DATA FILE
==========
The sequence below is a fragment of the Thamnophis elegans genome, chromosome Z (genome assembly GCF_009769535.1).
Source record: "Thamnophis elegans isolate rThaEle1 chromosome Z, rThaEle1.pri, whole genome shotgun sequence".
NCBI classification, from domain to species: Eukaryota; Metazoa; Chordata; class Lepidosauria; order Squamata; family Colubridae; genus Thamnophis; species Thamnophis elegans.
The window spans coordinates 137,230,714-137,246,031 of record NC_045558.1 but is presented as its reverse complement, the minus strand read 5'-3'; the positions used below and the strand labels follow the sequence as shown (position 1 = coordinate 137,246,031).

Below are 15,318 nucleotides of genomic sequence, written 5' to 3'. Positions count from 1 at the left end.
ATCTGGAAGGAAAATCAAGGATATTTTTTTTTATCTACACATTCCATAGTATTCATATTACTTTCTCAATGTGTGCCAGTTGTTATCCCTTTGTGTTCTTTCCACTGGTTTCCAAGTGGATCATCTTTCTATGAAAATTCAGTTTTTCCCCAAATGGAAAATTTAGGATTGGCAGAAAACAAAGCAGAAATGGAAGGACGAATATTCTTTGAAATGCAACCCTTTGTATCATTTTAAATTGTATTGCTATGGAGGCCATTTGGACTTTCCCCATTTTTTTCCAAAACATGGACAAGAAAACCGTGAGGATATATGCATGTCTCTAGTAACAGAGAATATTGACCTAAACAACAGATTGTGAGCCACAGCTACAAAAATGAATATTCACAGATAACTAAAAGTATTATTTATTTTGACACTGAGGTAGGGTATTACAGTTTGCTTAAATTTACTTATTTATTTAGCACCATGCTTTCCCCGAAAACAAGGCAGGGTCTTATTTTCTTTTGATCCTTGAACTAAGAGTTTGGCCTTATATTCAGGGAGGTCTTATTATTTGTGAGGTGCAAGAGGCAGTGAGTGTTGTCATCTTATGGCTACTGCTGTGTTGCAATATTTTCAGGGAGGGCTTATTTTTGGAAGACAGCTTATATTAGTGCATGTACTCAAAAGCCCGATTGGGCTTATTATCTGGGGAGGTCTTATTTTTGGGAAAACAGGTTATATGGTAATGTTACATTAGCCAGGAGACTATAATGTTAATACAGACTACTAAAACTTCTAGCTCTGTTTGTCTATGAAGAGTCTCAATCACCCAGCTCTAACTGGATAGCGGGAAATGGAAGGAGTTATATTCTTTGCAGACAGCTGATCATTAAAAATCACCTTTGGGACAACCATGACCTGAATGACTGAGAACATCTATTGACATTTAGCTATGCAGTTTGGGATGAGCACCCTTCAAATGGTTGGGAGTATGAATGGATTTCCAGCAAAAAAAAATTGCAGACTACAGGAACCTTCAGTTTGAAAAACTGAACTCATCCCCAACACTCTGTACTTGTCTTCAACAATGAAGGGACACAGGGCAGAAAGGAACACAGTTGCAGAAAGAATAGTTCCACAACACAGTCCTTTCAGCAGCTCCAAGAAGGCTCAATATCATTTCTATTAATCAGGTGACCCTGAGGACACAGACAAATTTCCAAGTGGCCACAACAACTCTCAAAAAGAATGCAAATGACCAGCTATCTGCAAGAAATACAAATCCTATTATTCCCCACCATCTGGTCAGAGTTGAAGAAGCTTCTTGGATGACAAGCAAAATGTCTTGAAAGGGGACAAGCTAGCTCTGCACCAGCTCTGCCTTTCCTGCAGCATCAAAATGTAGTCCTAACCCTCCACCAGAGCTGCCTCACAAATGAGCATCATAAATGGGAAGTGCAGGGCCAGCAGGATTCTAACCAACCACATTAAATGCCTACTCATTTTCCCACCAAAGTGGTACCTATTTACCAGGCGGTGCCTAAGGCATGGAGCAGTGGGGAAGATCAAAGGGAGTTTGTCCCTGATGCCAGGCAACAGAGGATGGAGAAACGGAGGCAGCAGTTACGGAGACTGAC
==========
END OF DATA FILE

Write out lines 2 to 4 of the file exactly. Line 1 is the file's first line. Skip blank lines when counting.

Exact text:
Source record: "Thamnophis elegans isolate rThaEle1 chromosome Z, rThaEle1.pri, whole genome shotgun sequence".
NCBI classification, from domain to species: Eukaryota; Metazoa; Chordata; class Lepidosauria; order Squamata; family Colubridae; genus Thamnophis; species Thamnophis elegans.
The window spans coordinates 137,230,714-137,246,031 of record NC_045558.1 but is presented as its reverse complement, the minus strand read 5'-3'; the positions used below and the strand labels follow the sequence as shown (position 1 = coordinate 137,246,031).